Jonathan " Jon" Bruce Postel, IPA: [ pə'stɛl ] ( born August 6, 1943 in Altadena, California, † October 16, 1998 in Santa Monica ) was an American computer scientist and pioneer of the Internet, for whose development he, in particular in regard to standards, numerous significant contributions made .
Jon Postel graduated with a Bachelor of Science and Master of Science in Chemical Engineering ( 1966 and 1968) and earned his Doctor of Philosophy in computer science in 1974, all from the University of California, Los Angeles.
While studying at the University of California, Los Angeles, he was involved as an assistant at the ARPAnet. Later he went to the Information Sciences Institute of the University of Southern California, where he spent the rest of his professional life.
He is best known as the editor of Postel Request for Comments (RFC ), a role he held for almost thirty years. During this time he wrote over 200 RFC itself, including such fundamental as RFC 791 to RFC 793 (IP, ICMP and TCP) and RFC 2223 ( Instructions to RFC Authors ).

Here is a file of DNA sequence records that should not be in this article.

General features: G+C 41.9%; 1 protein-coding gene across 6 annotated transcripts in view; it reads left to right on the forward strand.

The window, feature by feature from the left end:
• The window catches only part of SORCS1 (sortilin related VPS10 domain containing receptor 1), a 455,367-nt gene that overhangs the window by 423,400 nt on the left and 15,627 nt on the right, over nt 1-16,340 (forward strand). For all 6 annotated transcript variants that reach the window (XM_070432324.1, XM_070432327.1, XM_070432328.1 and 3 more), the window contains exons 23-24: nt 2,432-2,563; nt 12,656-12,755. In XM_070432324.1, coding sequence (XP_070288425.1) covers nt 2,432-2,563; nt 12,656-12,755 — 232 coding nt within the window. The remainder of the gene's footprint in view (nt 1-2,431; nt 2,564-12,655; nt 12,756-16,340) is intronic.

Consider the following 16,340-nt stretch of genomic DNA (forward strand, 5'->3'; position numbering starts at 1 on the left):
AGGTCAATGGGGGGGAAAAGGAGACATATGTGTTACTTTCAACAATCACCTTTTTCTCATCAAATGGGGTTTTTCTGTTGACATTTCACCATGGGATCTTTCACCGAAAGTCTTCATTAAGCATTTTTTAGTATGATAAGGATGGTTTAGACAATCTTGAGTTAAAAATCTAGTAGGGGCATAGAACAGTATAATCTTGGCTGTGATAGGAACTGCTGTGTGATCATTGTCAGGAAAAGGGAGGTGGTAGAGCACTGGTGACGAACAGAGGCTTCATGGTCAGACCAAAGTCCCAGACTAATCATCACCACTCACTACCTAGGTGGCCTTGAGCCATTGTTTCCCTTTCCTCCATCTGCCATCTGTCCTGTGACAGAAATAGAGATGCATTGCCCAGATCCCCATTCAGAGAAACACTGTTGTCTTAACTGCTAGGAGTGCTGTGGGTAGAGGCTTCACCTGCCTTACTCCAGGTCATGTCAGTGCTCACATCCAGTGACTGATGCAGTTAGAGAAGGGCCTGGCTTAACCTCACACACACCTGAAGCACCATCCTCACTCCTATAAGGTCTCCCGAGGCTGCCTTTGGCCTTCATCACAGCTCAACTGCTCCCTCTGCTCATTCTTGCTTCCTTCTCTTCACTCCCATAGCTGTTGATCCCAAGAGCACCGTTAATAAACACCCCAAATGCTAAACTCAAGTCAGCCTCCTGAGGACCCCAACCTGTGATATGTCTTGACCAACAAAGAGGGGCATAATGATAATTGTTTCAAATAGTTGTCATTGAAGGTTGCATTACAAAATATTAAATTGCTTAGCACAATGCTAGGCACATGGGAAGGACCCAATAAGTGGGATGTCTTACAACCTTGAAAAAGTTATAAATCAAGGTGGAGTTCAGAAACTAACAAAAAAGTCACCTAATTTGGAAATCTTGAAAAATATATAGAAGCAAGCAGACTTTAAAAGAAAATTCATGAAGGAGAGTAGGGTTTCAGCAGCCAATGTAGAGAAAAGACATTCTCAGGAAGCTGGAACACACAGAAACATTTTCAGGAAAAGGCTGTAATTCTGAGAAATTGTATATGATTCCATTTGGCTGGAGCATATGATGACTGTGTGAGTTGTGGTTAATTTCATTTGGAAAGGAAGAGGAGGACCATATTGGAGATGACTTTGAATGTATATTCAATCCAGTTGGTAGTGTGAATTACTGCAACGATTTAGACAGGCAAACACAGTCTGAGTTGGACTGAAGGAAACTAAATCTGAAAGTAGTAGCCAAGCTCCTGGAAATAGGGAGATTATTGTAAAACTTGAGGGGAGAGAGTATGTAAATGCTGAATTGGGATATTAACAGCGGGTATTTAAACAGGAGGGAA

Perhaps his best-known legacy comes from RFC 793, which includes the robustness principle and often as Postel's Law is referred to: "be conservative in what you do, be liberal in what you accept from others " ( " be conservative in what you do, be tolerant in what you accept from others " often formulated as " be conservative in what you send, be tolerant in what you receive ").
In the series of RFC him a virtual memorial stone was placed after his death with the RFC 2468 by Vint Cerf.
He also initiated the Internet Assigned Numbers Authority (IANA) and stood her from the beginning until his death as a director before. Among other advantages, Postel held a very important position for the Internet, but the public was rather unknown. With his bushy beard, long hair and a friendly nature but he helped shape the image of the Internet community in a positive way to the outside.
The Postel Service Award of the Internet Society as well as the Postel Center at Information Sciences Institute (ISI ) was named in his honor.
For his work on the development of the Internet, he was awarded shortly before his death with the Silver Medal of the International Telecommunication Union ( ITU) - a distinction that is usually reserved for heads of state.
He died of complications after heart surgery in Los Angeles on October 16, 1998.